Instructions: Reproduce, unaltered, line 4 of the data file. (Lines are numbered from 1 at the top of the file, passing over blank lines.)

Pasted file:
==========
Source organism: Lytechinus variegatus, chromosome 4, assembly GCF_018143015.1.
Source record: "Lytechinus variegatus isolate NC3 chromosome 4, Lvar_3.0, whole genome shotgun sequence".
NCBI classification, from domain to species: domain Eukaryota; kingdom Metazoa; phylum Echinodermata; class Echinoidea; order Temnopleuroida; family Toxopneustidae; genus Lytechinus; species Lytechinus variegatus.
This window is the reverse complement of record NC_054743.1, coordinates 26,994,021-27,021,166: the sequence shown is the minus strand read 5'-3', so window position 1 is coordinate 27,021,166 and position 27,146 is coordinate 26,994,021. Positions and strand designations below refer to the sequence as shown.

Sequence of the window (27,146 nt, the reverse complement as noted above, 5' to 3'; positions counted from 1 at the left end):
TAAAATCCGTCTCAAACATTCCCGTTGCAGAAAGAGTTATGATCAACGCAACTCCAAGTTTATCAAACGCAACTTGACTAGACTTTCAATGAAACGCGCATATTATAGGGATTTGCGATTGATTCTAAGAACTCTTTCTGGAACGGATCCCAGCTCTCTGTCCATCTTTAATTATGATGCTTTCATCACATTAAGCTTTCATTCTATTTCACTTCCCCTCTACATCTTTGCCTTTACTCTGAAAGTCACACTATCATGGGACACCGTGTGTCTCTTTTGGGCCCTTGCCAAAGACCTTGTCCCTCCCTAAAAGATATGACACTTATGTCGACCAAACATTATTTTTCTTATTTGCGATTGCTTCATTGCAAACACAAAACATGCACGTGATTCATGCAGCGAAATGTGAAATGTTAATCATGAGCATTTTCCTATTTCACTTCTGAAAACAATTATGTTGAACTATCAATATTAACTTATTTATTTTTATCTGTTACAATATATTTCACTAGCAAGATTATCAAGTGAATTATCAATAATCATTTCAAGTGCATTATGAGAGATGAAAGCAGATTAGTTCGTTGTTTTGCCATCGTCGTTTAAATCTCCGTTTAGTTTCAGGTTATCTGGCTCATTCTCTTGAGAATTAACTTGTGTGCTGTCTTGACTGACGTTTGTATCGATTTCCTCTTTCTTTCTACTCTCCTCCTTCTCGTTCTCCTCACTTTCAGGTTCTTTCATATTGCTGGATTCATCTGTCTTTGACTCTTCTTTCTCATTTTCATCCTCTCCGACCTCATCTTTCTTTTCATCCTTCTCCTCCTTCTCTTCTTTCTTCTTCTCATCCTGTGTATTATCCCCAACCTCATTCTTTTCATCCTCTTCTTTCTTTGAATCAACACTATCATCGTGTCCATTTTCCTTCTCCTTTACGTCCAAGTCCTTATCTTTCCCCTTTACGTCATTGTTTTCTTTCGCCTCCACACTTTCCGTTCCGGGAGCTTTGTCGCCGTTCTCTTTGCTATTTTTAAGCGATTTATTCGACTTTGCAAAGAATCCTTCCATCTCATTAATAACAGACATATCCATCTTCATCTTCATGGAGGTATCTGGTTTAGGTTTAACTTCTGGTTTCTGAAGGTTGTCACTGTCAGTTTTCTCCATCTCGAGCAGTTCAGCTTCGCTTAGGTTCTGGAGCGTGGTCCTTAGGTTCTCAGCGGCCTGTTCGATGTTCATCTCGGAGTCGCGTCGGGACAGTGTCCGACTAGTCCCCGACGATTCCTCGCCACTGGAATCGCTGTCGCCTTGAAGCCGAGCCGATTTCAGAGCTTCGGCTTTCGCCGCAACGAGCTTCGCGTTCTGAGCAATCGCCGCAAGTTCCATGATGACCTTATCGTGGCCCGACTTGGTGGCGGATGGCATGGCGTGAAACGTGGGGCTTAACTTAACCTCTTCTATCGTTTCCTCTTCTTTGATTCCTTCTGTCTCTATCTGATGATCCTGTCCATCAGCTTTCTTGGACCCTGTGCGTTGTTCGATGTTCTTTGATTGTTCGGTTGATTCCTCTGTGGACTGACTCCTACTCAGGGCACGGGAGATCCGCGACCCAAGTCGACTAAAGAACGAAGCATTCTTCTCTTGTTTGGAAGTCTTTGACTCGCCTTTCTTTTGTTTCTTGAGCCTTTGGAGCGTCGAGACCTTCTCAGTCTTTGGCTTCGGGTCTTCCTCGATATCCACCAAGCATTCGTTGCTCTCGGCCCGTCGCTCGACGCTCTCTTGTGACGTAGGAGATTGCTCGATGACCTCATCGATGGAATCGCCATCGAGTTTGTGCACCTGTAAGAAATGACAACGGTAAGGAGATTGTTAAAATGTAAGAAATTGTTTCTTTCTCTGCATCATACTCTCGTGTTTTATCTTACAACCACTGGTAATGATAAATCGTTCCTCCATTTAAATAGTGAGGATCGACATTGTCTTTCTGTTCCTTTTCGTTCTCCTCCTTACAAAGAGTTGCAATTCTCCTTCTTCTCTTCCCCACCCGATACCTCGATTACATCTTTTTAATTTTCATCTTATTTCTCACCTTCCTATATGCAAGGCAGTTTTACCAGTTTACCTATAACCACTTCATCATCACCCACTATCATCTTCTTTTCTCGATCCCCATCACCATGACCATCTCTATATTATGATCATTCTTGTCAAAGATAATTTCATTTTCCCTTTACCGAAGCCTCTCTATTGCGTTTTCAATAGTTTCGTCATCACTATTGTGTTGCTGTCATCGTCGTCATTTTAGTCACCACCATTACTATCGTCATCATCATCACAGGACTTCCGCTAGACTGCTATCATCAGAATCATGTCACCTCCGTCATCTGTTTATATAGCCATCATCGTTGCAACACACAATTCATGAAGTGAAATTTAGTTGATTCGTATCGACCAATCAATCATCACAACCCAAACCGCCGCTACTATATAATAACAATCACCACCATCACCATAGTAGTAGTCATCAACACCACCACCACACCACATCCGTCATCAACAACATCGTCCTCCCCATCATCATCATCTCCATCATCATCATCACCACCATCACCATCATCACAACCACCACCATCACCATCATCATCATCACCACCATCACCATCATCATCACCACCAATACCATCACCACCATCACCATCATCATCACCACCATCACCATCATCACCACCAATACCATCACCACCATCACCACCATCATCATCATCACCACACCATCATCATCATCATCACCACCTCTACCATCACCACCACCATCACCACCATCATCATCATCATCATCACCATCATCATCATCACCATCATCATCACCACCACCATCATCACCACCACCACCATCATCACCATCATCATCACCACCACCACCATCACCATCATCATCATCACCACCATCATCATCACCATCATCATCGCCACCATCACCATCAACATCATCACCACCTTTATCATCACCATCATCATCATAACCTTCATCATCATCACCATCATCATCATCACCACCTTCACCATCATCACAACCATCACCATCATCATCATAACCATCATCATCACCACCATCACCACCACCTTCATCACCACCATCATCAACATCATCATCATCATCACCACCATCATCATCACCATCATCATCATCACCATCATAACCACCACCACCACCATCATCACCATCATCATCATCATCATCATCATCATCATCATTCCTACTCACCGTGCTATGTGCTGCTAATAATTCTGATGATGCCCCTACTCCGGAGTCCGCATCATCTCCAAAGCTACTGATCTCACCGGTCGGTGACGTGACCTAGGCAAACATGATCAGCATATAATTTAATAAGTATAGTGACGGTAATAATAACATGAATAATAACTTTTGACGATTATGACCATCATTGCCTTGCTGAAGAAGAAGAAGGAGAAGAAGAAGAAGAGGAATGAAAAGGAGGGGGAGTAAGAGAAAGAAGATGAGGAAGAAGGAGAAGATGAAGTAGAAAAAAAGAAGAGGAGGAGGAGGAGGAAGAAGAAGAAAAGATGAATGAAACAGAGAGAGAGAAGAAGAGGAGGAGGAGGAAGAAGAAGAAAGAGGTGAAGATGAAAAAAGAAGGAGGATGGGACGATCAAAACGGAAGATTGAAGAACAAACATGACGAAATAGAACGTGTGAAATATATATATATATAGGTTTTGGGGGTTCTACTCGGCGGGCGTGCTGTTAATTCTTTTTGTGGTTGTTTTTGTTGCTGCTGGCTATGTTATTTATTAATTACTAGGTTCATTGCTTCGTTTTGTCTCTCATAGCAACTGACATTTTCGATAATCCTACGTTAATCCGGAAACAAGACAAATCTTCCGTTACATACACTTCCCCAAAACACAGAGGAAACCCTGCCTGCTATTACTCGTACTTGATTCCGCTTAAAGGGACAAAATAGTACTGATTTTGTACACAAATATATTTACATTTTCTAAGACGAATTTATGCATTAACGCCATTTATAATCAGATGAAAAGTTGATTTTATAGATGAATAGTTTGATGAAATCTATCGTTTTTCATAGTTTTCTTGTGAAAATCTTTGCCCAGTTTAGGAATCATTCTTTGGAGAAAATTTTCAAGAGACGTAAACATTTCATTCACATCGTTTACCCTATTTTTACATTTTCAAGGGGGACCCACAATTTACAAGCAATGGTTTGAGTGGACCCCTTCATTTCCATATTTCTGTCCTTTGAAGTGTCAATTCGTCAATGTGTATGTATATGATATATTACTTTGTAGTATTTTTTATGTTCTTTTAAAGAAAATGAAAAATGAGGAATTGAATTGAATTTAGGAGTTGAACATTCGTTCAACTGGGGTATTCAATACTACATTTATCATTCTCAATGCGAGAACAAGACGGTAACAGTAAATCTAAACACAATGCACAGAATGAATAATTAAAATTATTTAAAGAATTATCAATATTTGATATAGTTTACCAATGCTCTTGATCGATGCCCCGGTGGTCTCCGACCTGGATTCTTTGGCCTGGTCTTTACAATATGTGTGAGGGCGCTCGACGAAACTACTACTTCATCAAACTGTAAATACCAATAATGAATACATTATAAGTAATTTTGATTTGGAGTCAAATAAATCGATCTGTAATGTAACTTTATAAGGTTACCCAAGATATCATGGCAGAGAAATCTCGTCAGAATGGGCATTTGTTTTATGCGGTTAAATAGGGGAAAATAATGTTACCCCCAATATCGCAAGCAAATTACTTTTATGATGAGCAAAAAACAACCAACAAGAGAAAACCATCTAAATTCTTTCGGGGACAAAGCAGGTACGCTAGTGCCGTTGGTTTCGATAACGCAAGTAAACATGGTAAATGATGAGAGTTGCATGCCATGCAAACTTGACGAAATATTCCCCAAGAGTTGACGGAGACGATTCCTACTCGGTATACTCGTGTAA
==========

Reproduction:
This window is the reverse complement of record NC_054743.1, coordinates 26,994,021-27,021,166: the sequence shown is the minus strand read 5'-3', so window position 1 is coordinate 27,021,166 and position 27,146 is coordinate 26,994,021. Positions and strand designations below refer to the sequence as shown.